Prep for teaching today: a couple of hours on the sofa, clutching a hot water bottle against my stomach cramps, a box of tissues within hand’s reach. I have a cold and it’s rocked my system a bit overall; it doesn’t take much to throw me off balance. It’s OK, it’ll pass, I know that. I’m past the time when such ephemeral symptoms really bother me. It’s just a patience game now until equilibrium is restored.
And I so much want to teach today. The girls have been asking to start up class again and I feel like I have something to offer them, something they want — and need. I feel this more strongly than before, a tiny step closer towards being comfortable in the role of teacher, a tiny step towards it being really about them not me.
So 20 minutes before they’re due, I haul myself off the sofa and onto the mat. Time for a quick stretch out to assess what physical capacity I have and whether I’m likely to chunder if I’m in Downdog (a reassuring ‘no’ to this enquiry, you’ll be pleased to hear!). Then a final check that everything is ready for them and a few moments left to sit quietly, gathering myself in order to offer something out.
And as so often happens this class went better than I might have expected given the circumstances. Not glossy and polished, but from the heart and honest. They were tired and rusty (no practice since before Christmas) so we took it slowly and I encouraged exploration and acceptance. I rolled through the warmup and beginning of the standing sequence with them. I don’t usually demonstrate much, only particular poses if they’re something new or I see something I don’t like in their shapes. But today it felt right to walk the walk and explore my own physical limitations a little even as I was asking them to. I felt they needed some solidarity rather than scrutiny, some energy in finding a flow and steady support in inhabiting the holds.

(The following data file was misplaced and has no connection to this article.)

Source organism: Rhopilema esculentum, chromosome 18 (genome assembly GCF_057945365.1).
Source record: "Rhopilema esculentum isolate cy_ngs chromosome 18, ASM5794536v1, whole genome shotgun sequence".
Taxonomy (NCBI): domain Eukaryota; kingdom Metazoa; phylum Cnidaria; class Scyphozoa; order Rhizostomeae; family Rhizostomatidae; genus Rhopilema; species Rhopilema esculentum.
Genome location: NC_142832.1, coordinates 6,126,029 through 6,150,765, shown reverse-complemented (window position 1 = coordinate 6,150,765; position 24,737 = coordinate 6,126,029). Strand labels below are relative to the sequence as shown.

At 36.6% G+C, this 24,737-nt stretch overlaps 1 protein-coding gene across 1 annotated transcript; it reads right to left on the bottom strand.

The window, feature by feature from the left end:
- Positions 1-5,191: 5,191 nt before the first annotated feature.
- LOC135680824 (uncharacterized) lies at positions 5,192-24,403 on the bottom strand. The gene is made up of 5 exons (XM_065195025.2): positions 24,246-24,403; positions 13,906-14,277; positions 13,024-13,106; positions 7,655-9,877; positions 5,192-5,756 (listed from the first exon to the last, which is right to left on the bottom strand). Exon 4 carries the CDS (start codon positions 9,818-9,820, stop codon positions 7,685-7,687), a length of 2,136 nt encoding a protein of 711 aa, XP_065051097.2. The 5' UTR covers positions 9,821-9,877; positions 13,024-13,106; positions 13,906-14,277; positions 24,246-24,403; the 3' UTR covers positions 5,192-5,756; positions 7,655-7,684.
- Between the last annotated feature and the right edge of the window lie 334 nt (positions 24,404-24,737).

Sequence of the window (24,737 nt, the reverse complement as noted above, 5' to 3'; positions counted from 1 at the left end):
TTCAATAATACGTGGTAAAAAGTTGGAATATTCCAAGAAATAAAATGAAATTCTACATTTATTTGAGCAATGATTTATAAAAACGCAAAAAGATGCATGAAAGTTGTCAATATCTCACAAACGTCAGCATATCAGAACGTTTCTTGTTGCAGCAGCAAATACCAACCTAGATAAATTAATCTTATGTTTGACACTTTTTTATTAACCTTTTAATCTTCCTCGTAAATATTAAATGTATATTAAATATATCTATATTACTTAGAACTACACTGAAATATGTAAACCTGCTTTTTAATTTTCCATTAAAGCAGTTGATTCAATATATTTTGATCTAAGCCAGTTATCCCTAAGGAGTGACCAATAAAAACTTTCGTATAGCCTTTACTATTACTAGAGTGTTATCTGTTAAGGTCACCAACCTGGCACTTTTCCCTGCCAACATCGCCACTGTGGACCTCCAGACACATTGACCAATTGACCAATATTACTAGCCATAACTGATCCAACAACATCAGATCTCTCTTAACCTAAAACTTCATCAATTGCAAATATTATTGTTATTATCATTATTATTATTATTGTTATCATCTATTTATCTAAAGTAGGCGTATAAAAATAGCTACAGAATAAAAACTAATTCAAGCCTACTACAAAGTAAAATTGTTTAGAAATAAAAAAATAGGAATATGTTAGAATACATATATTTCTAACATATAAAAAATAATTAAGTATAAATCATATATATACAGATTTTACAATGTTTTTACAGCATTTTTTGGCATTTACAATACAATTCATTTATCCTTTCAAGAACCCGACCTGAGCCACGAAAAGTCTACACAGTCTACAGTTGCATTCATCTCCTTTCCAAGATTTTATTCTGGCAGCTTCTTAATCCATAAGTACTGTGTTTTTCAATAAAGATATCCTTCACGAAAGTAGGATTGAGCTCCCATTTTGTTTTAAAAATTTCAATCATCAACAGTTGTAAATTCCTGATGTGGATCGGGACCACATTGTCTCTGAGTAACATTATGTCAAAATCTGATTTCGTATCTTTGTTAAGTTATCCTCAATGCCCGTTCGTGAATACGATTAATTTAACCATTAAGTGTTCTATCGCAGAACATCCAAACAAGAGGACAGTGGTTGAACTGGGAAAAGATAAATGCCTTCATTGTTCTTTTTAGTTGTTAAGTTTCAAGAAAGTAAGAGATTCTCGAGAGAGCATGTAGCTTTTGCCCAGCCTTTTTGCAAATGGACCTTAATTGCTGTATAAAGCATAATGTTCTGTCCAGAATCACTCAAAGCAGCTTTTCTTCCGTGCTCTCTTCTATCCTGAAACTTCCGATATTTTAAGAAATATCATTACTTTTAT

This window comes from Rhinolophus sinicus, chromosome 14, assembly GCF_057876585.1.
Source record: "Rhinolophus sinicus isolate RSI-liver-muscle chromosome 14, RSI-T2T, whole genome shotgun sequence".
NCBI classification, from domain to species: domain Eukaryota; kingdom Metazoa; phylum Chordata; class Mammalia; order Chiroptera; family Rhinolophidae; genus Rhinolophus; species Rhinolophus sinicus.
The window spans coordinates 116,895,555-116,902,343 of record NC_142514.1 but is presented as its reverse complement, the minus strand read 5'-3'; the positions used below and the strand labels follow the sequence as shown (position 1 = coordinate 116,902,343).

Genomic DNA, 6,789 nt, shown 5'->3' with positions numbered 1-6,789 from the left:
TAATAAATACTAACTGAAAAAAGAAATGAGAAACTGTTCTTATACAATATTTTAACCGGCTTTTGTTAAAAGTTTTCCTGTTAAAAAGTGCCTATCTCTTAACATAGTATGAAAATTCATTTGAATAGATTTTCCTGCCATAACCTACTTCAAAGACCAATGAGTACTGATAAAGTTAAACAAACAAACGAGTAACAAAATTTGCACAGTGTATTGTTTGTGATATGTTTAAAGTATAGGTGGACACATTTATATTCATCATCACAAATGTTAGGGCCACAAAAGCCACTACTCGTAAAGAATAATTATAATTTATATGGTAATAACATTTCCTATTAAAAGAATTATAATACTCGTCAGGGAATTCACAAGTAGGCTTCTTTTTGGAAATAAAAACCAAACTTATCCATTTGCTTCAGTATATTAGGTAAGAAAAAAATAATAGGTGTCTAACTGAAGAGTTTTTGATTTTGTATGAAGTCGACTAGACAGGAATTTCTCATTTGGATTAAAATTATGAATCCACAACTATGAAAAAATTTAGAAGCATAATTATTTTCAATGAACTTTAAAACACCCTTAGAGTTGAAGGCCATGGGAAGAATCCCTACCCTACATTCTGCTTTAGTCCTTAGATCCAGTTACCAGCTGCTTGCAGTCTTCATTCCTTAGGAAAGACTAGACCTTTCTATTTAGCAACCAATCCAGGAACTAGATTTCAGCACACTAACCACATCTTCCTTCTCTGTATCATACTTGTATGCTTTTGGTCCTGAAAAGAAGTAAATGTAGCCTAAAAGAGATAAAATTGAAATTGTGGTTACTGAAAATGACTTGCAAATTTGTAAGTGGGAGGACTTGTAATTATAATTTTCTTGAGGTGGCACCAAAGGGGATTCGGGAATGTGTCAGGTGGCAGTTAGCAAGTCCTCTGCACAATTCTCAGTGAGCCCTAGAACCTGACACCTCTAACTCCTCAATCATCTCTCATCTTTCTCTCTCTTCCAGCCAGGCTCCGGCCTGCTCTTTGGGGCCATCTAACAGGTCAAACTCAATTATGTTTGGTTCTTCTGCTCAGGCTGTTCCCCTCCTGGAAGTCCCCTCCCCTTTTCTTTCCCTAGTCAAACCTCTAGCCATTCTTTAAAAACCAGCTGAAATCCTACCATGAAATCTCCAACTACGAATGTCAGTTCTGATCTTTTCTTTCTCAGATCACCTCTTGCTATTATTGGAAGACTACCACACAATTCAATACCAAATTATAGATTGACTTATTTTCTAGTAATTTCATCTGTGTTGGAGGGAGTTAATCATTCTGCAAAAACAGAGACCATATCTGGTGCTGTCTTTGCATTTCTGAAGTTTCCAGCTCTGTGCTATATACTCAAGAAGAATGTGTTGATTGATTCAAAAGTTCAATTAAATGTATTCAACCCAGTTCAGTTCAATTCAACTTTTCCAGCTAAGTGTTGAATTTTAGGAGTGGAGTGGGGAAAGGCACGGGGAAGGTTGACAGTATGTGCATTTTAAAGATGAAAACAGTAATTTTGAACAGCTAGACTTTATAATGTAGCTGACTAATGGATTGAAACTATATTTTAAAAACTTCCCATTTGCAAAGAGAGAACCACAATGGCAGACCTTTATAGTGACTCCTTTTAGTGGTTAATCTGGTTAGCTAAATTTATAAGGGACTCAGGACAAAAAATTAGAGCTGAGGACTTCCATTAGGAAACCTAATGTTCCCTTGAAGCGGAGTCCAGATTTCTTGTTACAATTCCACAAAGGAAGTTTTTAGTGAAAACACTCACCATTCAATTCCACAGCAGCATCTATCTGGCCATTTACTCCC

And suddenly I realise that I’m not at all shy about this physical exposure. I’m not worried about being found out as rubbish at āsana, I’m not anxious about how to find enough breath and rhythm to talk through anatomical and breath cues even as I move myself. It just happens OK. OK enough for teaching two people, let’s say.
And although it’s not about me (of course!), I feel quietly proud of how this class went. One of them looked a bit shaken by the end — in a good way. She said I’d really moved her. I consider that a worthwhile bit of teaching then. The āsana is simply the vehicle after all.